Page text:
Despite More Tech Tools for Working Remotely, Commutes Are Here to Stay
Odds are if you worked today, you also commuted.
You are not alone. According to the U.S. Census, over 139 million people traveled to work in 2014. And while the rise of long-distance workplace tools like Skype and Slack might make the end of commuting feel all but imminent for white-collar employees, we shouldn’t anticipate it anytime soon.
Here’s why: having employees work remotely has proved feasible for some businesses—but for many others, there is still no substitute for having workers in an office, interacting in the flesh and collectively creating a company culture. Silicon Valley firms deliberately foster a highly social environment, right down to the design of their buildings, which are meant to maximize chance encounters between employees. As Harvard Business Review notes, teams working on intricate tasks need time together in the same physical space so they don’t miss subtle nonverbal cues and are able to form tighter bonds that foster better performance.
Online tools have yet to replicate these social team experiences. Companies like Yahoo, Bank of America, Reddit, and IBM have tried out remote work programs on grand scales, only to later reduce or eliminate them. When Yahoo brought its employees back to their offices in 2013, the choice was explained thus: “Some of the best decisions and insights come from hallway and cafeteria discussions, meeting new people, and impromptu team meetings.” Eight months later, the company reported increases in productivity and employee engagement.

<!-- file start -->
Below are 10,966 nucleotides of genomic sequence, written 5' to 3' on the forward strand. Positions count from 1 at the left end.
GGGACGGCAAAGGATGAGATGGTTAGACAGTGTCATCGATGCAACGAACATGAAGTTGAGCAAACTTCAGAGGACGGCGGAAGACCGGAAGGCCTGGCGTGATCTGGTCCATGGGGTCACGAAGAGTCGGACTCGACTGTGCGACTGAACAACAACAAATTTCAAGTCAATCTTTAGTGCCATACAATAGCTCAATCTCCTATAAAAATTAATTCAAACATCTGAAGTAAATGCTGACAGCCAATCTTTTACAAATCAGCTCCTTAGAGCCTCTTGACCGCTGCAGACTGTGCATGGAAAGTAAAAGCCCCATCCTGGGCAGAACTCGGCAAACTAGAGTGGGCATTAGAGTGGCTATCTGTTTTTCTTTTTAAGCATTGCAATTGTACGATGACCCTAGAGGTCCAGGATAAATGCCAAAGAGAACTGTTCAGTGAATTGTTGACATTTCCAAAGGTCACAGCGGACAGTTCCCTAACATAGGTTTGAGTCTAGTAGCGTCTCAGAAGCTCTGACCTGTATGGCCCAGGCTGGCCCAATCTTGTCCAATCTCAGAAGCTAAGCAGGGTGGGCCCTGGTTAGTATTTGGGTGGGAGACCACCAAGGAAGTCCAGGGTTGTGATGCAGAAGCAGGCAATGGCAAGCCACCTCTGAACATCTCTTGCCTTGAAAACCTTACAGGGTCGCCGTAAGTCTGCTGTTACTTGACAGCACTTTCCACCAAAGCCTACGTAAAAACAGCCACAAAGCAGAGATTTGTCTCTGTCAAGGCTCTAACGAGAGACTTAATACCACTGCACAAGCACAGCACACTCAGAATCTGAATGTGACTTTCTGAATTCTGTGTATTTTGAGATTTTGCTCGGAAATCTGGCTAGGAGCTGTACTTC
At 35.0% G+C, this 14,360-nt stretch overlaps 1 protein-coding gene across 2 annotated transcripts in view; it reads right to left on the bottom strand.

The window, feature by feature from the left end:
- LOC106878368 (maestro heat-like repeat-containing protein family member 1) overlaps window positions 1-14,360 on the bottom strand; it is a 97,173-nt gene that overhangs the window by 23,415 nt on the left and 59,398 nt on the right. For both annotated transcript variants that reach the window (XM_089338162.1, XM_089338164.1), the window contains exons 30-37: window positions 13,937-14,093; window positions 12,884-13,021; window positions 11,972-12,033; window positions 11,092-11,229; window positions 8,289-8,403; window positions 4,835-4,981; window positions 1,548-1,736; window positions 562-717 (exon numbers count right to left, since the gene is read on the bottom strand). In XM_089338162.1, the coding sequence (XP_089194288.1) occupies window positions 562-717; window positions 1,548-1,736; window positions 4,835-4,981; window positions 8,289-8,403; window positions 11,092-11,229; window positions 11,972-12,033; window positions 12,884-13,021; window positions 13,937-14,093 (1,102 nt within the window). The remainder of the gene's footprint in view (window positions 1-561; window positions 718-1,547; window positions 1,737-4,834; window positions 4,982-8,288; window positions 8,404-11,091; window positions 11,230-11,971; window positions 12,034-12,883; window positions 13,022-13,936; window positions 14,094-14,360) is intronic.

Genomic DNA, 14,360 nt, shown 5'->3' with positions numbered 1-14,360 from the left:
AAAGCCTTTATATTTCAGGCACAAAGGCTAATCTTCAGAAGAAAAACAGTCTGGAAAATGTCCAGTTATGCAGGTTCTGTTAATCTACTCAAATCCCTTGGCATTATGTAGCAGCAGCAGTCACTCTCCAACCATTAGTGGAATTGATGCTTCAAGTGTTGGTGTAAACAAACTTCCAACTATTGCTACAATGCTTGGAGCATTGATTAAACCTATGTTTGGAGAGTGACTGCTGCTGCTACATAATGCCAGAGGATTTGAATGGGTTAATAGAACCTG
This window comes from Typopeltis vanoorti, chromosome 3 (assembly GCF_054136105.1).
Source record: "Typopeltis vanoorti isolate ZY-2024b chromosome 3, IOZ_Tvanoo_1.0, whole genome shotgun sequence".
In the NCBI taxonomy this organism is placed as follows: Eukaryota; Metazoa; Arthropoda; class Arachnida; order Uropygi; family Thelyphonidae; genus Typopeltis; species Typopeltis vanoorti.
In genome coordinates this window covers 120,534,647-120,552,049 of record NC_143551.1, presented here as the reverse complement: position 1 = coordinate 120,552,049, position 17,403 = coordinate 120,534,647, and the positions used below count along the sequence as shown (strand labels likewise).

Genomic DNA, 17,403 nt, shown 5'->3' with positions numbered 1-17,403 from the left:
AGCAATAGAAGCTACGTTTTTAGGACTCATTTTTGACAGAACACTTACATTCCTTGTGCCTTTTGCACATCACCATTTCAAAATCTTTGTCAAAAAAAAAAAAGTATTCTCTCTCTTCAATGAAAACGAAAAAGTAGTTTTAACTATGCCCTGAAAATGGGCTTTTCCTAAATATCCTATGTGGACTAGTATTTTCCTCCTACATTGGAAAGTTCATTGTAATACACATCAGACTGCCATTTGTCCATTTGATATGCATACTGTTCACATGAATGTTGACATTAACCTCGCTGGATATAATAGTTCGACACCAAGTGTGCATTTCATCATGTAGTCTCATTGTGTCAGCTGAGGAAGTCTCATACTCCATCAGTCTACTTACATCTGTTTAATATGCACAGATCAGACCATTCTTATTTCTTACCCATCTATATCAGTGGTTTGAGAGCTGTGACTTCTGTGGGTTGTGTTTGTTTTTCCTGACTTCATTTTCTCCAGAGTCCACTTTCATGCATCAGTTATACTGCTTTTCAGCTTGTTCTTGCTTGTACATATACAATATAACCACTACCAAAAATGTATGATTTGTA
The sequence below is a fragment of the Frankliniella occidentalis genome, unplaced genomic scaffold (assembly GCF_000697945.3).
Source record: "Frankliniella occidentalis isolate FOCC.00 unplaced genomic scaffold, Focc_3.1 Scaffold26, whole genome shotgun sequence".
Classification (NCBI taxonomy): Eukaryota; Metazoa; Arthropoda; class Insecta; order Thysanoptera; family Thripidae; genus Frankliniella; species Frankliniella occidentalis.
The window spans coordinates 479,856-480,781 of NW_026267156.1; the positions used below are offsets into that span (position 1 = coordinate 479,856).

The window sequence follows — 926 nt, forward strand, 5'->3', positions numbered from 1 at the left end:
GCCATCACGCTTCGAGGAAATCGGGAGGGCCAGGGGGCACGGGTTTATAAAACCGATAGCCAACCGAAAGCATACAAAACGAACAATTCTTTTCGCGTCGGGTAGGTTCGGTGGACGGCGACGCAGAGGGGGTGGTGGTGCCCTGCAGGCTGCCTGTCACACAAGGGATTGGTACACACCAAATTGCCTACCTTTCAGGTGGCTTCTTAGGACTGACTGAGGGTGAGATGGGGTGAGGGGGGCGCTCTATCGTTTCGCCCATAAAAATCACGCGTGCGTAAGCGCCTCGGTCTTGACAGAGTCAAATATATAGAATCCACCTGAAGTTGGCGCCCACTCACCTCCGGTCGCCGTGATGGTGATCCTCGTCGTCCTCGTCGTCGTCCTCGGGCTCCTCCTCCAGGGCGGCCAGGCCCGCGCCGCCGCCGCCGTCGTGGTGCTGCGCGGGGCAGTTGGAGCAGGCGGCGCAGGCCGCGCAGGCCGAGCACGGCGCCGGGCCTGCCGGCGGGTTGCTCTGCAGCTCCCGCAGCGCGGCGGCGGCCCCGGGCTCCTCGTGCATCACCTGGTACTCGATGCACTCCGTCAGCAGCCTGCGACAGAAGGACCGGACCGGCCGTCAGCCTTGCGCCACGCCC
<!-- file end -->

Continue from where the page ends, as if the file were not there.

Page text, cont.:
Remote work has been on the rise over the past decade, but those who work completely from home and avoid regular commutes are still rare. Global Workplace Analytics estimates that just 2.8 percent of the U.S. workforce works from home at least half the time.
To end the commute for more workers, powerful technological tools currently on the fringes of consumer adoption must go mainstream. Virtual reality may be one of them. If VR researchers are able to achieve social presence—the feeling that people around you in VR are real, or at least real enough to be believable—remote work could receive another boost.
As Stanford University psychologist Jeremy Bailenson recently told Pacific Standard, “There’s a long line of research about social presence in VR that suggests that we tend to treat digital representations more or less as we would real people. In fact, even the mere belief that you are interacting with a real-time representation of another human makes you behave differently than you would if you were interacting with a computer algorithm.”